Much like "Barbiecore" or having a TikTok, cryptocurrency is hard to avoid. These days, it’s the stuff of small talk at parties, targeted ads, splashy magazine features. It makes appearances in Top 40 pop songs. And no matter how far removed you are from the fin-tech space — professionally or personally — odds are, blockchain is still a recurring subject in your life.
That said, for something so widespread, crypto is not exactly an easy notion to comprehend. It requires a whole new vocabulary, along with a conceptual understanding of a financial system that operates unlike any of our more traditional modes of banking, or transacting. But here’s a secret: It’s not nearly as intimidating as it may seem from afar. In fact, all you’ll need in order to partake in the crypto convo is a bit of foundational knowledge to help you get started. “You don’t have to work in tech or finance to master crypto,” says Denelle Dixon, CEO and executive director at Stellar Development Foundation, a non-profit organization aimed at making the financial world more accessible. “You just need some guidance to help you make informed decisions.”
That’s why we tapped Dixon for her expert intel when it comes to dipping your toes into the crypto space. And fortunately, she's got all the answers you've been waiting for — be they about familiarizing yourself with blockchain technology via trusted platforms like PayPal, navigating different crypto coins, or fighting to make the crypto space more accessible at large. Your crypto-cation starts now.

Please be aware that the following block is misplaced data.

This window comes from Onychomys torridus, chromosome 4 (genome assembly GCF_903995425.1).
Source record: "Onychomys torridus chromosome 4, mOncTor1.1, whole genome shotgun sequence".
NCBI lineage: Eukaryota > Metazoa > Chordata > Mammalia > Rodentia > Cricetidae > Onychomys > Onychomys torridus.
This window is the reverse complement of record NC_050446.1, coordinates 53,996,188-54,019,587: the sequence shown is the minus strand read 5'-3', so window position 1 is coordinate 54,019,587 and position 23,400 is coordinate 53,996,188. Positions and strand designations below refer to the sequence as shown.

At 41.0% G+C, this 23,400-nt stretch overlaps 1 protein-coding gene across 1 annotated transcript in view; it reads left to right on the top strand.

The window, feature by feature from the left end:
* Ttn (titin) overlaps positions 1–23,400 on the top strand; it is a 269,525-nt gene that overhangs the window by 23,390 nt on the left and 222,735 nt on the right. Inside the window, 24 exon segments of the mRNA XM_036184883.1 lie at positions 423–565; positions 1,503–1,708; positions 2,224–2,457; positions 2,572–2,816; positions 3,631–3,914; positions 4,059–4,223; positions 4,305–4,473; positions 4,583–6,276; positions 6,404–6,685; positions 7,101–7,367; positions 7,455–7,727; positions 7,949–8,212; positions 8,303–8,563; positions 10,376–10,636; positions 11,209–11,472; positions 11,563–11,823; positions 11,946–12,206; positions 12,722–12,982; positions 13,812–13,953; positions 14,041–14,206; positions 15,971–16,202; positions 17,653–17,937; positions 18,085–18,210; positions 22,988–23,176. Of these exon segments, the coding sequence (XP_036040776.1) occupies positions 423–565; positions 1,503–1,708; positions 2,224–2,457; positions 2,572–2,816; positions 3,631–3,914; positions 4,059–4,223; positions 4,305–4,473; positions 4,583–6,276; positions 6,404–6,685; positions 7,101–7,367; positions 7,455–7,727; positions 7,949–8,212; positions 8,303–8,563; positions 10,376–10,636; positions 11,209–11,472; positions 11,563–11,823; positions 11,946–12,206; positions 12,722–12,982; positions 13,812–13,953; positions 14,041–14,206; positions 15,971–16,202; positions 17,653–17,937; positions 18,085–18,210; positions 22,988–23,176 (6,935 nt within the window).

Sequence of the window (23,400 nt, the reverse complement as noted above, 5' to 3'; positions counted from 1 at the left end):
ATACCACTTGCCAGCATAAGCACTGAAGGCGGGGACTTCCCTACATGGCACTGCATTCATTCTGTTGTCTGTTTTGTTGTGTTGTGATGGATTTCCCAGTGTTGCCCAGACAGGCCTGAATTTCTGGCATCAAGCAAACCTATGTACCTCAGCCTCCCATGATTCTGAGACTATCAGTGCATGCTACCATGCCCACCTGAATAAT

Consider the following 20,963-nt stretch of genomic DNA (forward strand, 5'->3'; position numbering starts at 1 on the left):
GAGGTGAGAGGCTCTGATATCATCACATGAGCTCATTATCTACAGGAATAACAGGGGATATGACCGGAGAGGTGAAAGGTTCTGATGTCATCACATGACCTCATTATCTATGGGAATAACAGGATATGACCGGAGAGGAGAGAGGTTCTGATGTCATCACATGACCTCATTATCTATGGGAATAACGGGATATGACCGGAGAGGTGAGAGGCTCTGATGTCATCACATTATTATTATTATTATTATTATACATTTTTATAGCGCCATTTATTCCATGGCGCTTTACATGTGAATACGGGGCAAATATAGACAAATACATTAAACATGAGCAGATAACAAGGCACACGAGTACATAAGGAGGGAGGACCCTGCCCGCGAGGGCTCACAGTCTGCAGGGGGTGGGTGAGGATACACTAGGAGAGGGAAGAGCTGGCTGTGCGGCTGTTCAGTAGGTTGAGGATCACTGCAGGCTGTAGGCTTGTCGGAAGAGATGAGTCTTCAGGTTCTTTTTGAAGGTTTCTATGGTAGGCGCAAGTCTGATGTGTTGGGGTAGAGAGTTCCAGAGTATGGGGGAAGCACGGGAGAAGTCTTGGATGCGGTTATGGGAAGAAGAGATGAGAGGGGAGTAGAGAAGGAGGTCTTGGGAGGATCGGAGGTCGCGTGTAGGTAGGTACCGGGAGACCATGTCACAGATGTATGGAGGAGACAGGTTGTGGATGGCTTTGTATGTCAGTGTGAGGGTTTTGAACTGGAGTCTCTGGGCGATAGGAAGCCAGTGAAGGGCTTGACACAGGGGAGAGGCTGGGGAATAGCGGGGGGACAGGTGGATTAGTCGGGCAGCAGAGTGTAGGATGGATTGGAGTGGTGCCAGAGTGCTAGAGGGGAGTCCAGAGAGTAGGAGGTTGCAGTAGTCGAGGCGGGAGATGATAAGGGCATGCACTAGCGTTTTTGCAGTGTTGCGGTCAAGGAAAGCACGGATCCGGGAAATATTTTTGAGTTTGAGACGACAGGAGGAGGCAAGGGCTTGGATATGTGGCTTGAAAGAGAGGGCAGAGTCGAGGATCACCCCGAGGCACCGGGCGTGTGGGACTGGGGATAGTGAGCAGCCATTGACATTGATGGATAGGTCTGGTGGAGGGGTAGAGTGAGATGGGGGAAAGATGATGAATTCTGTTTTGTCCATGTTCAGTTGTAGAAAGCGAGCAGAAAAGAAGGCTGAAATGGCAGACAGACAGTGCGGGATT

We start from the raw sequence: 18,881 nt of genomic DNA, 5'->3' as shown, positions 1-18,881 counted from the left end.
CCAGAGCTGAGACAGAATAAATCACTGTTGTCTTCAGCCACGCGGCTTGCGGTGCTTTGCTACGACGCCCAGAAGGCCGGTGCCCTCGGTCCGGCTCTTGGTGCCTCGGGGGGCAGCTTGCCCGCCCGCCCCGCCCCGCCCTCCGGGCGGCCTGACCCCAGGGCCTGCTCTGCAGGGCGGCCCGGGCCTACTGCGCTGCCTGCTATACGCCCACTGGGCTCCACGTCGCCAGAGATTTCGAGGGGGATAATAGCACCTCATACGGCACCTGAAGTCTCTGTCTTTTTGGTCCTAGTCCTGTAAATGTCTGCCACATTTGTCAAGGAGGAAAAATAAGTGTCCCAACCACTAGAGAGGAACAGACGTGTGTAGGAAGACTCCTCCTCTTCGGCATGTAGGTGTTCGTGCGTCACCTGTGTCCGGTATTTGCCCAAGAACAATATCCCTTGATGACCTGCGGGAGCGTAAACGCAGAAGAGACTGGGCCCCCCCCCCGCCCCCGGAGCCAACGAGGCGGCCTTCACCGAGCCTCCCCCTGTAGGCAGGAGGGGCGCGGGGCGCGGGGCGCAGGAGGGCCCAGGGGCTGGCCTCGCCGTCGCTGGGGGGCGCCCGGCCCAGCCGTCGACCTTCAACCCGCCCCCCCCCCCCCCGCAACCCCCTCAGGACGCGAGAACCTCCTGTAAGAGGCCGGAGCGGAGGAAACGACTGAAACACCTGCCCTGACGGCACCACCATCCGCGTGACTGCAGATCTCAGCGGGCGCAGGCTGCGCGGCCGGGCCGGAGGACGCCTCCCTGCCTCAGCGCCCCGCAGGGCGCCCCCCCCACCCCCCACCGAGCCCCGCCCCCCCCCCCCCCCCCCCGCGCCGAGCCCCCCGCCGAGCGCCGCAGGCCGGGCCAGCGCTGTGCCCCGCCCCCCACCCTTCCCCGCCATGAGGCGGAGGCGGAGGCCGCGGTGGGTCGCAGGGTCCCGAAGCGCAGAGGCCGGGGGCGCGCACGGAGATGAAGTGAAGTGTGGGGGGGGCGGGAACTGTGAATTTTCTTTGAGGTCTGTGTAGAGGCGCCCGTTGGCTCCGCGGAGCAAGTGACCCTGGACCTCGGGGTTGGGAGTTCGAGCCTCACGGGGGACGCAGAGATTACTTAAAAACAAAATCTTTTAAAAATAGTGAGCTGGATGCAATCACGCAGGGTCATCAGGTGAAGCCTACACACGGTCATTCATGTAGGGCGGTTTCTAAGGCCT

The Fundamentals Of Blockchain
To understand cryptocurrency, we have to first understand the concept of blockchain. Dixon says it helps to think of blockchain as a database that stores information. Remember checkbooks? When you write a check, you have a ledger where you (theoretically) write down all your transactions. A blockchain is similar to that ledger (albeit, a bit more modern): It records information from every transaction automatically.
“When crypto transactions happen, there are a bunch of computers all over the world that actually verify that, Yes, this is a valid transaction,” Dixon says. “Those verifications create a blockchain record, like a ledger, as proof of the transaction. So when you put all those transactions together, you get a whole block of transactions. After a certain number of transactions, the block closes and another opens in order to create more space. And then another block opens. And they're all synced together like a chain. So, in short, blockchain is just a block of transactions on a digital ledger that come together to create a whole chain of transactions. But here’s the best part: It's an immutable record that can never change.”